Types of Transitions
154(1)
Making Transitions
155(1)
Transitional Interruptions
156(1)
Transition Caveats
157(3)
Interviewee-Initiated Transitions
160(3)
Reaching for Feelings
163(6)
Identifying and Calling Attention to Feelings
163(2)
Sanctioning Feelings
165(2)
Using Euphemisms and Indirection
167(1)
Discouraging Expression of Feelings
168(1)
Summary: Chapter 6
169(1)
Suggested Readings
170(3)
7. Developmental Phase: Problem-Solving Interventions
173(32)
Clarification
173(2)
Interpretation
175(8)
Confrontation
183(7)
Self-Disclosure
190(10)
Objectives of Self-Disclosure
192(2)
Dangers and Disadvantages
194(6)
Sharing Information
200(5)
8. Developmental Phase: More Problem-Solving Interventions
205(30)
Support and Reassurance
205(3)
Advice
208(5)
Silence
213(5)
Interviewees' Use of Silence
214(1)
Interviewers' Use of Silence
215(1)
Ending the Silence
216(2)
Humor
218(10)
Caveats Regarding Use of Humor
225(3)
Figures of Speech
228(1)
Environmental Modification
228(1)
Empirical Studies of Interventions Used
229(3)
Summary: Chapter 7 and 8
232(2)
Suggested Readings
234(1)
9. Developmental Phase: Questions and Questioning Techniques
235(36)
General Classifications: Open and Closed Questions
237(6)
Advantages of Open-Ended Questions
238(1)
Disadvantages of Open-Ended Questions
239(2)
Closed Questions
241(2)
Other Dimensions
243(1)
Probing Questions
244(4)
Formulation and Phrasing: Some Common Errors
248(10)
The Leading or Suggestive Question
248(4)
The Yes or No Question
252(2)
The Double Question
254(1)
The Garbled Question
255(1)
The "Why" Question
256(2)
Additional Guidelines for Formulating Questions
258(10)
Interviewers' Preparation for Asking Questions
265(3)
Summary: Chapter 9
268(3)
10. Termination, Recording, and Evaluation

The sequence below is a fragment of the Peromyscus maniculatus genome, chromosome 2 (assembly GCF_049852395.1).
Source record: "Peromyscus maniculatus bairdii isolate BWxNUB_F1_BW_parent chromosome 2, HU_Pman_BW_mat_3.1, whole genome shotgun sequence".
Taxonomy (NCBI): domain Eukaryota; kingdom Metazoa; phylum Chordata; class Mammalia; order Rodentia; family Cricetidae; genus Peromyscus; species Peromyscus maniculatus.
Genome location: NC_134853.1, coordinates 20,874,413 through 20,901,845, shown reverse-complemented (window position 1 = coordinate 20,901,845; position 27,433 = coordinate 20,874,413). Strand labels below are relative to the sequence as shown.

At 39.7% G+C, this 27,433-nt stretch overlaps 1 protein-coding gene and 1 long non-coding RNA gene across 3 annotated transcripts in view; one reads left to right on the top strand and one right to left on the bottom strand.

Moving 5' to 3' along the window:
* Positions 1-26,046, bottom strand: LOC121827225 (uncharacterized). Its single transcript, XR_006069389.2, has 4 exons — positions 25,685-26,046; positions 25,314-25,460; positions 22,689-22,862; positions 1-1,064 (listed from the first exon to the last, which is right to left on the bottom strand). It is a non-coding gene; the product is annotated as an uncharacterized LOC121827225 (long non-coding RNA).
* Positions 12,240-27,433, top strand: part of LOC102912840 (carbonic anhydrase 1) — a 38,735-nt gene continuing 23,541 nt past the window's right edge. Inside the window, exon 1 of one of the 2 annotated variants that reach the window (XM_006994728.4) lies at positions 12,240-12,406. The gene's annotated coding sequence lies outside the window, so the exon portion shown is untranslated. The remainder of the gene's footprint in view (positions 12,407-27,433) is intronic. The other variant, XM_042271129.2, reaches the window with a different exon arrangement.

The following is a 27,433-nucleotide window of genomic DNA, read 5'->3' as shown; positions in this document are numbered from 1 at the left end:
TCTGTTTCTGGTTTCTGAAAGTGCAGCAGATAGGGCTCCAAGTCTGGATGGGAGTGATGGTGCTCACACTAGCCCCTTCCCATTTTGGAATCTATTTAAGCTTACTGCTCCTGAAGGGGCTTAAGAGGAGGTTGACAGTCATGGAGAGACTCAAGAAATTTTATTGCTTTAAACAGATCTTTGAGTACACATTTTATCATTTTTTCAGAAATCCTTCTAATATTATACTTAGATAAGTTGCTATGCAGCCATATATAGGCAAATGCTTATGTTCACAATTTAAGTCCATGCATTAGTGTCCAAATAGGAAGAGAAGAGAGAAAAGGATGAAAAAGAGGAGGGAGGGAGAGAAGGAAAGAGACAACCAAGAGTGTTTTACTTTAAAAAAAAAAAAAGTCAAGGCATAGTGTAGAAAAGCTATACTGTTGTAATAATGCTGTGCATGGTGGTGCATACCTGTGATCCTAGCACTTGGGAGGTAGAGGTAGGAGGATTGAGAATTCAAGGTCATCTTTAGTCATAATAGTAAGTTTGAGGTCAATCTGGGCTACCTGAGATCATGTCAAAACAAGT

271(14)
Termination Techniques
272(4)
Summary and Postinterview Conversation
276(3)
Review and Evaluation
279(1)
Note Taking
280(2)
Recording
282(1)
Summary: Chapter 10
283(1)
Suggested Readings
284(1)
III. Some Special Problems in Interviewing 285(102)
11. Nonverbal Communication
287(34)
Sources of Nonverbal Communication
289(20)
Chronomics
289(2)
Artifactual Communication
291(3)
Smell
294(1)
Touch
295(3)
Paralinguistics
298(2)
Proxemics
300(2)
Body Language--Kinesics
302(7)
Significance of Nonverbal Communication for Interviewing
309(12)
Process Considerations
314(1)
Problems in Inferring Meanings
315(2)
Summary: Chapter II
317(2)
Suggested Readings
319(2)
12. Cross-Cultural Interviewing
321(34)
Selective Examples of Cross-Cultural Interviews
322(14)
Race
323(1)
White Interviewer, African-American Interviewee
323(3)
African-American Interviewer, White Interviewee
326(1)
The Aged Client
327(4)
Sexual Orientation
331(5)
Individualizing the Cross-Cultural Client
339(1)
Should Interviewer and Interviewee Be Matched?
337(8)
Research on Matching
339(6)
Defining the Culturally Sensitive Interviewer
345(3)
The Use of Interpreters
348(3)
Interpreting for the Deaf
350(1)
Summary: Chapter 12
351(1)
Suggested Readings
352(3)
13. Some Problematic Interviews: The Involuntary Adult Client and the Sexually Abused Child
355(32)
Involuntary Interviewees
355(13)
Interviewing in Intrafamily Child Sexual Abuse
368(16)
Basic Attitudinal Approach to the Interview
369(3)
General Guidelines
372(12)
Summary: Chapter 13
384(1)
Suggested Readings
385(2)
IV. The Essence of the Good Interviewer 387(20)
14. The Competent Interviewer
389(18)
Personality Attributes
389(2)
Need for Knowledge
391(3)
Resolving Antithetical Demands
394(1)
Interviewees' Perceptions of the Good Interviewer
395(8)
Interviewees' Contribution to Interviewer Competence
397(1)
Distinguishing More and Less Competent Interviewers
398(5)
Summary: Chapter 14
403(1)
L'Envoi--
404(3)
Appendix: Transcribed Interview and Critique 407(18)
References 425(22)
Index 447